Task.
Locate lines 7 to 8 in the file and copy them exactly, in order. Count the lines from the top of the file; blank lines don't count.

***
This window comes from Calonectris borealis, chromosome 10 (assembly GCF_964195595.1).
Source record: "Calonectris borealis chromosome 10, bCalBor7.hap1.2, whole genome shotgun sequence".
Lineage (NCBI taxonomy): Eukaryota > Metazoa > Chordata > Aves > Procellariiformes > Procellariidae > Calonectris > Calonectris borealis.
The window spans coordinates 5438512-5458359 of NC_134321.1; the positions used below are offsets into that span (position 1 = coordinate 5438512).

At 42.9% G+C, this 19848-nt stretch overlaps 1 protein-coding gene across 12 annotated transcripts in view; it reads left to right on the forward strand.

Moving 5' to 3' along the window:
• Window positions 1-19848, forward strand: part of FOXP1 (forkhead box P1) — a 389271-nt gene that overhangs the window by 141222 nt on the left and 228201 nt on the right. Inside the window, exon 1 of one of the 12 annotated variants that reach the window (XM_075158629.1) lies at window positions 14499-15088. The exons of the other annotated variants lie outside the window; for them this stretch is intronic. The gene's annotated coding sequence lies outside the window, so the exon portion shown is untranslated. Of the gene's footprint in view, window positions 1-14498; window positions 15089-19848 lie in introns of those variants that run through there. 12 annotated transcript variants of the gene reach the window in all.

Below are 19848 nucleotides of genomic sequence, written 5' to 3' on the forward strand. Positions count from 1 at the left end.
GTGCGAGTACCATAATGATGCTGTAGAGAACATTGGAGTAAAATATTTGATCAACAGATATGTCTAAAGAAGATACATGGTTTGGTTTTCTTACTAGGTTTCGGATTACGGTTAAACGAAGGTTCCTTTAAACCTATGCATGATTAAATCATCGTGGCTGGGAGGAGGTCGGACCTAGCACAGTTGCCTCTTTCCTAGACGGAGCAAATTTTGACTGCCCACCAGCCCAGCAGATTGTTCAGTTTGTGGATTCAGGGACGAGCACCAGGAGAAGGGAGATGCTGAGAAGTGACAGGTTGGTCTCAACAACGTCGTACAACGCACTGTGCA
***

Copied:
• Window positions 1-19848, forward strand: part of FOXP1 (forkhead box P1) — a 389271-nt gene that overhangs the window by 141222 nt on the left and 228201 nt on the right. Inside the window, exon 1 of one of the 12 annotated variants that reach the window (XM_075158629.1) lies at window positions 14499-15088. The exons of the other annotated variants lie outside the window; for them this stretch is intronic. The gene's annotated coding sequence lies outside the window, so the exon portion shown is untranslated. Of the gene's footprint in view, window positions 1-14498; window positions 15089-19848 lie in introns of those variants that run through there. 12 annotated transcript variants of the gene reach the window in all.

Below are 19848 nucleotides of genomic sequence, written 5' to 3' on the forward strand. Positions count from 1 at the left end.